At the "General Session" today (Thursday), we saw a demo of the Upgrade Advisor tool which is used to prepare for the SQL Server 2005 upgrade. It'll show you what you need to change prior to the upgrade and what you can change after the upgrade. An example of something that you can change after the upgrade is the use of *= and =* for OUTER JOINs. This syntax has been deprecated in the 90 compatibility mode. Upgrade Advisor requires .NET Framework 2.0.
We also saw a demo of the reports available in Management Studio. I really like the schema change history report that you get to by clicking on your SQL Server in the Object Explorer then selecting Report from the summary tab. This will show you who has changed the schema and when it was done. The report feature uses Reporting Services.
In Alex Cheng's "Using SQL Execution Plans for Performance Optimizations in SQL Server 2005" session, I was surprised to see that SELECT * does not use a bookmark lookup in SQL Server 2005. I was also surprised to see in SQL Server 2005 that WHERE Column1 LIKE '%Value1%' uses an index seek instead of an index scan. Alex stressed that the estimated cost in an execution plan should be less than 1 for most queries on an OLTP system. I wish that Alex didn't spend so much time on the basics as he had a lot to cover and could have used that time to go into greater detail on the more advanced topics.
Ken Henderson covered three very useful tools that every DBA should consider using in his "SQL Server 2005 Diagnostic Collection and Analysis" session. These tools are SQLDiag, Relog, and ReadTrace. SQLDiag is a command line utility that is used to collect the data that you will need to diagnose a problem. It captures SQL Profiler trace data, Performance Monitor counters, blocking information, server configuration, Event logs, SQL Server Error Logs, and much more. It can be run as a console application or as a service. Previous versions could only run as a console application. You can customize what it collects via an ini or an XML (preferred) file. If you are using it as a service, you can also use the registry. It supports NTFS compression and has a built-in scheduling mechanism. It can collect data from multiple servers simulatenously since it can use multiple threads. It uses very little resources, except when it is collecting MS Info data (but you can turn this off). Relog utility converts a Performance Monitor log into any other format that Performance Monitor supports, such as SQL Server tables. If you convert to SQL, it will use an ODBC DSN for the connection. ReadTrace utility analyzes trace files. He had it analyze a 1GB trace file. It didn't take very long at all. It produces HTML reports with the analysis. He covered much more, but that is all I could scribble down.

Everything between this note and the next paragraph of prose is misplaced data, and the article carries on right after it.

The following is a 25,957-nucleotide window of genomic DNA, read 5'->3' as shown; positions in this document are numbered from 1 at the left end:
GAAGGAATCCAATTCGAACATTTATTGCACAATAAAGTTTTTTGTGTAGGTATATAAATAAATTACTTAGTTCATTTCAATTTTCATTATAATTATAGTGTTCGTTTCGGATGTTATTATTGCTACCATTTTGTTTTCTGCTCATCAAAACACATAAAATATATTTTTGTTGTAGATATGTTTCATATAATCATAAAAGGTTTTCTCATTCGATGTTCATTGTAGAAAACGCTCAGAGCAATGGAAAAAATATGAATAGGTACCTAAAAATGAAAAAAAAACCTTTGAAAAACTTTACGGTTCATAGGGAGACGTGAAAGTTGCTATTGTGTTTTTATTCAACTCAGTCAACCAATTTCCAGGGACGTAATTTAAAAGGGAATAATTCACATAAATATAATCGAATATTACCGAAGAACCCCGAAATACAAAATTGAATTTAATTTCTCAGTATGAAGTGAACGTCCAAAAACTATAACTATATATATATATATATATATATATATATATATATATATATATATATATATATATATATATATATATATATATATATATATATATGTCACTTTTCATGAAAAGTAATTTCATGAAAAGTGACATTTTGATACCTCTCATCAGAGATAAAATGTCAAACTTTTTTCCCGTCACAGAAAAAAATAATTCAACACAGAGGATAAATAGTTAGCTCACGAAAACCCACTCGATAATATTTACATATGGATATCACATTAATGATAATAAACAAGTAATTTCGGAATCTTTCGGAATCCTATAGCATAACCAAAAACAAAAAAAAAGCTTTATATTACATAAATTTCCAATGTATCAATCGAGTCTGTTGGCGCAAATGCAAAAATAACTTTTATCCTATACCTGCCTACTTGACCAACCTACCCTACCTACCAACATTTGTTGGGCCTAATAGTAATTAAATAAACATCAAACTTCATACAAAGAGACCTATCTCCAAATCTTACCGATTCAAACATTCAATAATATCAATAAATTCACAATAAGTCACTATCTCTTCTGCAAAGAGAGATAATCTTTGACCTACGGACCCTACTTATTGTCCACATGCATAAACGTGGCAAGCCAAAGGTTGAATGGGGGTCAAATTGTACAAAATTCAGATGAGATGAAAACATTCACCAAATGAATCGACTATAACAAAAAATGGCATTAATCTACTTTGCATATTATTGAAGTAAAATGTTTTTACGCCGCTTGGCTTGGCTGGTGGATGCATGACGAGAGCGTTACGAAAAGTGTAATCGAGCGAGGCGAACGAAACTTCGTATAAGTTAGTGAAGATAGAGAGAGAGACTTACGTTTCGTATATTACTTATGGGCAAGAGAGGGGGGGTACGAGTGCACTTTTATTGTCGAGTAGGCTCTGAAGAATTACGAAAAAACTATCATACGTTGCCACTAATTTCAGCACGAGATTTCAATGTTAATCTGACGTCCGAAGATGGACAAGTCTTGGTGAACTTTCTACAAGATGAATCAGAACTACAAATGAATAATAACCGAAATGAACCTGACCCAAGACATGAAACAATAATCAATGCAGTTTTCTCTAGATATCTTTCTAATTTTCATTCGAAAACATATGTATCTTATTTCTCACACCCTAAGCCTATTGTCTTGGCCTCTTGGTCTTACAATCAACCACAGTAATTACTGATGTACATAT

In Chris Miller's "Network Security and Database Administration", he demonstrated the netsh.exe command line utility. It manipulates the Windows 2003 firewall settings. You can schedule batch files that call this utility to change firewall settings such as to open a port for access for a short time window. He also showed us how to use SQL Server 2000 with encryption. It requires EXACTLY correct setup. You can see KB276553 for how to set it up.